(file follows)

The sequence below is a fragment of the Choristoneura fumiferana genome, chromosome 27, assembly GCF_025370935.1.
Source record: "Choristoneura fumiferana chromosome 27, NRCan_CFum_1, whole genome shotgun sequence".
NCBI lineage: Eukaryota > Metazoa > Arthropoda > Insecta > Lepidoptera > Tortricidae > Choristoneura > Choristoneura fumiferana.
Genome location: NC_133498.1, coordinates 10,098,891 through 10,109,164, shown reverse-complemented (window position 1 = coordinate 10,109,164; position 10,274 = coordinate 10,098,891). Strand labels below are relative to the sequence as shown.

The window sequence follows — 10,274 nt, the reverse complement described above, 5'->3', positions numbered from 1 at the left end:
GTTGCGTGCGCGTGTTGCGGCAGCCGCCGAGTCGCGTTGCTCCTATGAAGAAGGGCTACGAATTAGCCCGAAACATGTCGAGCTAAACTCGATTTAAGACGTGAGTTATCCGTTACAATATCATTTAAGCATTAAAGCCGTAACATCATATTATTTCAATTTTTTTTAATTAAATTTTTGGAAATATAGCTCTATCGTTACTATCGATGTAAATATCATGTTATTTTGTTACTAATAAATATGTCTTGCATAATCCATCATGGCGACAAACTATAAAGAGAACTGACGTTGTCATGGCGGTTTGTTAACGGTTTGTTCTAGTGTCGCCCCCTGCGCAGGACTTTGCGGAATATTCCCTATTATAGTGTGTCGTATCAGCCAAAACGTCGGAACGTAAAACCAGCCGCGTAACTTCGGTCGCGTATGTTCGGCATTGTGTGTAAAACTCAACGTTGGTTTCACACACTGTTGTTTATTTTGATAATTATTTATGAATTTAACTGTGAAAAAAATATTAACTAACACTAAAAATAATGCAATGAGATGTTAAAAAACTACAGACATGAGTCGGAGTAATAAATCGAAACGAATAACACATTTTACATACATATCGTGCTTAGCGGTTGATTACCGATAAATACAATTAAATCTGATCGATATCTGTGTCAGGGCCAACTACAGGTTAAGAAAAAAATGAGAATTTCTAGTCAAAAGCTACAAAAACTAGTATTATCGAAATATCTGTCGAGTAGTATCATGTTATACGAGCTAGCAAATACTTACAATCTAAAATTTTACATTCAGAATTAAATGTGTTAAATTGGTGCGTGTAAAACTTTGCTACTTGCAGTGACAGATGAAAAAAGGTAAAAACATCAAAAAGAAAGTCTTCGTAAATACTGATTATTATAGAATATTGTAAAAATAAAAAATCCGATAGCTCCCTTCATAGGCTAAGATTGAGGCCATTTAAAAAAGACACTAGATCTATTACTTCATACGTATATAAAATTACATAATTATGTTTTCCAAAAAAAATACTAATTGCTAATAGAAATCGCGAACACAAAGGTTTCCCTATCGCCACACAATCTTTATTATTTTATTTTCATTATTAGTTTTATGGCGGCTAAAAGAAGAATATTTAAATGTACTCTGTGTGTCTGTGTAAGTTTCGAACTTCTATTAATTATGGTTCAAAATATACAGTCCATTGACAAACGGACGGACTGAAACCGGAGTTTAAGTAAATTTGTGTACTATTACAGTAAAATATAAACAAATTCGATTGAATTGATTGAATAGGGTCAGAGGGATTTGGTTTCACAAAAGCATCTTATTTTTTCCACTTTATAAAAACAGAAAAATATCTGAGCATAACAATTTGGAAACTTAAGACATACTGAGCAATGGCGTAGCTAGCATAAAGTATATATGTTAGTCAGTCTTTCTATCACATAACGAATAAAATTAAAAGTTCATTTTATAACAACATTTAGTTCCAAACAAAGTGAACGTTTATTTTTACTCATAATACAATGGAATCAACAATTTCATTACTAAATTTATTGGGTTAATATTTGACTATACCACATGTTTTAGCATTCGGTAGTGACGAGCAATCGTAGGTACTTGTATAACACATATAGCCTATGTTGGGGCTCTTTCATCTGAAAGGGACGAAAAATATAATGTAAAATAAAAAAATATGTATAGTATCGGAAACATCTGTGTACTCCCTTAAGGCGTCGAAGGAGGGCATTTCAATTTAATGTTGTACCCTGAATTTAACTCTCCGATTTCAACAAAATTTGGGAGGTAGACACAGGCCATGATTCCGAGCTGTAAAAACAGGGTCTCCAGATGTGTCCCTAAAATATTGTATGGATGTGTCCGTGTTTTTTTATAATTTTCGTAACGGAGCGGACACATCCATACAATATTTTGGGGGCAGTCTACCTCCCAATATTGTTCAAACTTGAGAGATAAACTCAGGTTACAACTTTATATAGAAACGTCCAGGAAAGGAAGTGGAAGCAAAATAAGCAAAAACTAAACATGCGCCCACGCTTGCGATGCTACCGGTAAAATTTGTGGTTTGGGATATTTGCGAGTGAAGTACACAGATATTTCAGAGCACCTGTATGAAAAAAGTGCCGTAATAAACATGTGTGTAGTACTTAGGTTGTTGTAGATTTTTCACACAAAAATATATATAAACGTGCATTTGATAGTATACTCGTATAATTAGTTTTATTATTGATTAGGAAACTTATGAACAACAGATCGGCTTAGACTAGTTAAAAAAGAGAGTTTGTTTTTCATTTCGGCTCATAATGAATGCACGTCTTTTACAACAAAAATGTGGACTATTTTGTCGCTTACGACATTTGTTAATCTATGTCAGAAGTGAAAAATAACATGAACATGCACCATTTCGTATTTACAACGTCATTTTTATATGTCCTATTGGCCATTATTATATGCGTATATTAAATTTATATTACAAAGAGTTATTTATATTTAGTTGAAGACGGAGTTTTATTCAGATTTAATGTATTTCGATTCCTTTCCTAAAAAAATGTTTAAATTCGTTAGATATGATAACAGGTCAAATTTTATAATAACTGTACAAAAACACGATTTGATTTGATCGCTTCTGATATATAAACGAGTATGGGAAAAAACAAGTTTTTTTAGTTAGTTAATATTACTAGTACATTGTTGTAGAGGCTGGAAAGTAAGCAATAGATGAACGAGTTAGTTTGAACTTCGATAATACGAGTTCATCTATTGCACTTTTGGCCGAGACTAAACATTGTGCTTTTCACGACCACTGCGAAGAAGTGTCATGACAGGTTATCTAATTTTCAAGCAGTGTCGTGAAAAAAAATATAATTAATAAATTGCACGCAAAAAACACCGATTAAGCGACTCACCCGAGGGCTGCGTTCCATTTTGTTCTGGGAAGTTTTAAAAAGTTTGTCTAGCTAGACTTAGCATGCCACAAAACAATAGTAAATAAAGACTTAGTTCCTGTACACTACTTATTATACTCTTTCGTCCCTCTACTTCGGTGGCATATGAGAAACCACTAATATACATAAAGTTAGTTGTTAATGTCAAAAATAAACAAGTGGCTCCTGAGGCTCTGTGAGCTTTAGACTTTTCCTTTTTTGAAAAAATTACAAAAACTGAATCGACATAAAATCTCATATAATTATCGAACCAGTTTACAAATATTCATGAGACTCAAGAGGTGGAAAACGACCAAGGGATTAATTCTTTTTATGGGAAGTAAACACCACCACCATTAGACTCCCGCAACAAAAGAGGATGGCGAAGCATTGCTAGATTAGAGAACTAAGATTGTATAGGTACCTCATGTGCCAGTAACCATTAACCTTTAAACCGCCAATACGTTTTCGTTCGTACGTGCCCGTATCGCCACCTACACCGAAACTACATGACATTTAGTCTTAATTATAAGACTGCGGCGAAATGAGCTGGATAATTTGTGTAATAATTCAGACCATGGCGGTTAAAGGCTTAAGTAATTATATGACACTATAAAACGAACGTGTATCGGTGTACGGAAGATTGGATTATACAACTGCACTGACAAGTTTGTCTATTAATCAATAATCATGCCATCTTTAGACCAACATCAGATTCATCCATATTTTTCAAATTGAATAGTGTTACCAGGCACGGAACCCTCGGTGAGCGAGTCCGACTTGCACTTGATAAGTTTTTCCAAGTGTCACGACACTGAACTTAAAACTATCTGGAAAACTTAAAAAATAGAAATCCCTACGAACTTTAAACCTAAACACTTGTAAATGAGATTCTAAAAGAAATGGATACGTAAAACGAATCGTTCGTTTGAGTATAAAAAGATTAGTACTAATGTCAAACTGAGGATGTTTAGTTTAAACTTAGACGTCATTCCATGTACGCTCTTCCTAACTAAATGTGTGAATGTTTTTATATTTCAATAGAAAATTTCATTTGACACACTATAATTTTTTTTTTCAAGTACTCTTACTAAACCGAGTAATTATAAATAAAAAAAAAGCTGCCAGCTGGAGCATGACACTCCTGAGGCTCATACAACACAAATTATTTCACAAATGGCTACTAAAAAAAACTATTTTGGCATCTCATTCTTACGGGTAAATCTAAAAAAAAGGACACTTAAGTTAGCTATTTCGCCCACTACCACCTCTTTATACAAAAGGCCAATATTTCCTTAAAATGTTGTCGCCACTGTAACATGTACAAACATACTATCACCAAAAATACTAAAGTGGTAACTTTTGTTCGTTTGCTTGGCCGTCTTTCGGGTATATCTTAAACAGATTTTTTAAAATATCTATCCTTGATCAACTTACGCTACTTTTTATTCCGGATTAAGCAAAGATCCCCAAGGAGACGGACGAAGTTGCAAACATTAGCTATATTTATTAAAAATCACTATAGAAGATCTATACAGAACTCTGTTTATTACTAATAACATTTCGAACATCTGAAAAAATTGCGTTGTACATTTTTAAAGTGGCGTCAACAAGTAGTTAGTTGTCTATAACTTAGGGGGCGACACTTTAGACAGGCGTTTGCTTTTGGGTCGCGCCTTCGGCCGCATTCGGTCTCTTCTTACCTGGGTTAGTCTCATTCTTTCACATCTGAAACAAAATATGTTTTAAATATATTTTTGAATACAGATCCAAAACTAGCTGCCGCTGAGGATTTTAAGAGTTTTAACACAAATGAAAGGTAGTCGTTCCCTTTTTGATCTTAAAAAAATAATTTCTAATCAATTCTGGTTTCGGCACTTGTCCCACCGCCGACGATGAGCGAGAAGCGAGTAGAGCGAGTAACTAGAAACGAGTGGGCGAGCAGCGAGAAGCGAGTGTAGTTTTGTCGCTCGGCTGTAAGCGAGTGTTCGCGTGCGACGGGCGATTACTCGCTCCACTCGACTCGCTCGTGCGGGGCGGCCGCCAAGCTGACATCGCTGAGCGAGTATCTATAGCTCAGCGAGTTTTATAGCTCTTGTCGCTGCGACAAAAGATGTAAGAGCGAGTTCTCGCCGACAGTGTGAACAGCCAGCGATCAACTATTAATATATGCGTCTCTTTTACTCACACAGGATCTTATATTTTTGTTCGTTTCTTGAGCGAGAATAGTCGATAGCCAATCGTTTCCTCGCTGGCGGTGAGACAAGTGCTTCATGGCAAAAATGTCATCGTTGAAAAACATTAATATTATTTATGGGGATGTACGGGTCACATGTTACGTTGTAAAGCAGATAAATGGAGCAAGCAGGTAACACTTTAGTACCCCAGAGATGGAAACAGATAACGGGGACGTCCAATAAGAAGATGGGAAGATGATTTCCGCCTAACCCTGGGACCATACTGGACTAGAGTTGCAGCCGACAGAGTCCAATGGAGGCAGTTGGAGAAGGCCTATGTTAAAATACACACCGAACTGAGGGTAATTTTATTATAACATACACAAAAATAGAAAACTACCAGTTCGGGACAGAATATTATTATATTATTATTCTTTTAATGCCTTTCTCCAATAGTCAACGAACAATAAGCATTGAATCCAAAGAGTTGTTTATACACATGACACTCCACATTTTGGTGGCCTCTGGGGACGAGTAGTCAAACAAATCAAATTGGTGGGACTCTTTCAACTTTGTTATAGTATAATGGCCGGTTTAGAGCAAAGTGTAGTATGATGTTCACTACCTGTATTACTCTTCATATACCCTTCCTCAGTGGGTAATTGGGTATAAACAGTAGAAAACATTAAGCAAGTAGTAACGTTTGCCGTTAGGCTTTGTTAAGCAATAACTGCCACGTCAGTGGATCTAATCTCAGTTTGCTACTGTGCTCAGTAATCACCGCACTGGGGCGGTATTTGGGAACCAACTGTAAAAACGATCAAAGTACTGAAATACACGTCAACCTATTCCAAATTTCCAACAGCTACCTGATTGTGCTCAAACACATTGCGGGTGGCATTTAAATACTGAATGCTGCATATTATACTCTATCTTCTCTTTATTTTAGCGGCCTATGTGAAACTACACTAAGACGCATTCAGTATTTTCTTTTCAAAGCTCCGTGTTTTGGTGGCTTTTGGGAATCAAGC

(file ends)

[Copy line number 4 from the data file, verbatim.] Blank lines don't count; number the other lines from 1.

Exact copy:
Genome location: NC_133498.1, coordinates 10,098,891 through 10,109,164, shown reverse-complemented (window position 1 = coordinate 10,109,164; position 10,274 = coordinate 10,098,891). Strand labels below are relative to the sequence as shown.